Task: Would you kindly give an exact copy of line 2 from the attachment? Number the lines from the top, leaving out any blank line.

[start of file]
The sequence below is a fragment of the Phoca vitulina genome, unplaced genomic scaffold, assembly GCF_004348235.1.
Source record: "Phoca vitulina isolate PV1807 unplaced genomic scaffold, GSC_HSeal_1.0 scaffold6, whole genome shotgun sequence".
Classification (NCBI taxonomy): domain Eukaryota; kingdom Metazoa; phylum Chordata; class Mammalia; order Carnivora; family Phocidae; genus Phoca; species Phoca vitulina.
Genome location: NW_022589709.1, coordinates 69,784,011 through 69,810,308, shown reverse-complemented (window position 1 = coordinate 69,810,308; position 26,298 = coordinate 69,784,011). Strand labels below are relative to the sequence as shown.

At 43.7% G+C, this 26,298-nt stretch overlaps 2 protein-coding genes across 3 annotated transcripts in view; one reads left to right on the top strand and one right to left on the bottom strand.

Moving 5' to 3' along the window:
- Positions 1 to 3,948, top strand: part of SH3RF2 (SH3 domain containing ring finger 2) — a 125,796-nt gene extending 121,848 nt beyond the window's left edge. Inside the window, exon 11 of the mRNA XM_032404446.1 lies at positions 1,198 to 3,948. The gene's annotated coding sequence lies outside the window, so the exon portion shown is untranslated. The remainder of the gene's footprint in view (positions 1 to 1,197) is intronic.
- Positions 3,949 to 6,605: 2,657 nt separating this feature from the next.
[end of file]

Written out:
Source record: "Phoca vitulina isolate PV1807 unplaced genomic scaffold, GSC_HSeal_1.0 scaffold6, whole genome shotgun sequence".